Thousands of cattle in Kansas have died in recent days due to high heat and humidity, dealing a blow to one of the country’s leading cattle production states as the industry grapples with extreme weather and rising production costs linked to the war in Ukraine.
With more than 6.5 million cattle raised in the state, Kansas has the third-largest cattle farming industry in the nation, behind Texas and Nebraska.
During the past month, the national drought tracker has released two statements warning that the northwestern and north-central regions of Kansas face drought conditions. Eight counties received extreme drought warnings.
Temperatures spiked over the weekend to more than 100 degrees in many parts of the state, sending animals into heat stress, according to data from Kansas State University. High humidity levels and a lack of cooling wind compounded the heat and helped create a punishing environment for cattle.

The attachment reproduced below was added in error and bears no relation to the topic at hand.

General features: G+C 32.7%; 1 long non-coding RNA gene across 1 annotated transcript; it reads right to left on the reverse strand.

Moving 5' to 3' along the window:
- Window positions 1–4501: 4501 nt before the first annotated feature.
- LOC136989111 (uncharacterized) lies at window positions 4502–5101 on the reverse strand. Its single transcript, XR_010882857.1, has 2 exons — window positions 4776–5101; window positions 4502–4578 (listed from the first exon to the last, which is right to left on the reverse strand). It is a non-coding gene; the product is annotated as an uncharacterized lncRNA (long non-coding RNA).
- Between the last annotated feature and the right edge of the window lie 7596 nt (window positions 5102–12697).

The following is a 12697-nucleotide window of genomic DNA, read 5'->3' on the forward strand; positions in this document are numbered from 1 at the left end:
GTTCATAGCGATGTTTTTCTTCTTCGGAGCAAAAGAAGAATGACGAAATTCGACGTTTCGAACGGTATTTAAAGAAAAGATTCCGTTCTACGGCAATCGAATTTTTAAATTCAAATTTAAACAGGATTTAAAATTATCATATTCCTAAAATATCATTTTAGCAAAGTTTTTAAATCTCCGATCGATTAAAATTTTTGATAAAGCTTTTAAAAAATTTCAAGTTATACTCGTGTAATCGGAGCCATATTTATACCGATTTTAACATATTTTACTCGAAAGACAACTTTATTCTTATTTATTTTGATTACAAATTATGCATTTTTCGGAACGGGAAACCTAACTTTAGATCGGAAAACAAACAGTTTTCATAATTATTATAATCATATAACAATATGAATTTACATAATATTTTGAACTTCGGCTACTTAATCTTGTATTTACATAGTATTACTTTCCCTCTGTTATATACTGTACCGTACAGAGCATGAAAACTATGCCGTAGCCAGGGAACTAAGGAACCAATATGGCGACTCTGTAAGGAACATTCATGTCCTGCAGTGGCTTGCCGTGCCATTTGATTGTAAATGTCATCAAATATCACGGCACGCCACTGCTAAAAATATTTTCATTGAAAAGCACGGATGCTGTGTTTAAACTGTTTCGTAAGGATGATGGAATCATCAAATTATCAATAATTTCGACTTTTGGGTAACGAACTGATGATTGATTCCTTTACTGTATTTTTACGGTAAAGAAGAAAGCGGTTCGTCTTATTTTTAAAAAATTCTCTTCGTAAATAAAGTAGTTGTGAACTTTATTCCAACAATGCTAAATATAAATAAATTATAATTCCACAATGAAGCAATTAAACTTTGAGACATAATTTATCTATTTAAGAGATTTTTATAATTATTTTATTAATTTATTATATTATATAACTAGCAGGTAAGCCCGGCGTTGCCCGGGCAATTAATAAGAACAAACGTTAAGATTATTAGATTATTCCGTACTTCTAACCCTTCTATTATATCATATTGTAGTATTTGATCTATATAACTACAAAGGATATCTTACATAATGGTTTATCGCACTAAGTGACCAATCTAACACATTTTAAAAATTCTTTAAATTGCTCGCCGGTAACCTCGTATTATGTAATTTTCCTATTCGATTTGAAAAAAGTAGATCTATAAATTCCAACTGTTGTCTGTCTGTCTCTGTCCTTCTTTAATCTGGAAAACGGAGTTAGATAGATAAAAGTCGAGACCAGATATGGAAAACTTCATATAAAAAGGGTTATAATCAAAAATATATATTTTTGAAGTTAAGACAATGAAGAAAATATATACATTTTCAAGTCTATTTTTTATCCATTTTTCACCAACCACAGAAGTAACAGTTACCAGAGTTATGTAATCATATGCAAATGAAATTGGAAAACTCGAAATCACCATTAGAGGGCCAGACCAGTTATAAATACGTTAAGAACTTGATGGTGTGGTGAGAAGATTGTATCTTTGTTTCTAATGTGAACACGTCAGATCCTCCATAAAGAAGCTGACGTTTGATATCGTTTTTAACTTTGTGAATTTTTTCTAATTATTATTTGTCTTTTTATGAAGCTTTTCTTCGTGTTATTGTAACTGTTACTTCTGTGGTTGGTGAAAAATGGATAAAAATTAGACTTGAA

A high of 100 degrees is expected to last at least through Friday, but stronger winds and lower humidity could cut down on cattle deaths, agricultural meteorologist Drew Lerner told Reuters.
“It’s going to be oppressively hot and stressful for the animals,” Lerner added.
Economic fallout from the war in Ukraine has reverberated across the world, affecting industries that depend on key Russian and Ukrainian agricultural products. The price of beef, pork and poultry has risen significantly in the United States, in part because animal feed such as corn accounts for 60 percent of the cost associated with raising livestock. Ukraine is one of the world’s largest corn producers.
Scientists have also drawn a connection between heat stress among livestock and climate change. In March, a peer-reviewed study written by an international group of researchers concluded that the global cattle farming sector may lose between $15 billion and $40 billion each year by the end of the century, depending on levels of greenhouse gas emissions.
Beef and dairy production in the United States is projected to decline 6.8 percent before the next century, according to the authors, though losses were likely to disproportionately affect farmers in the tropic regions of South America, Africa and Asia.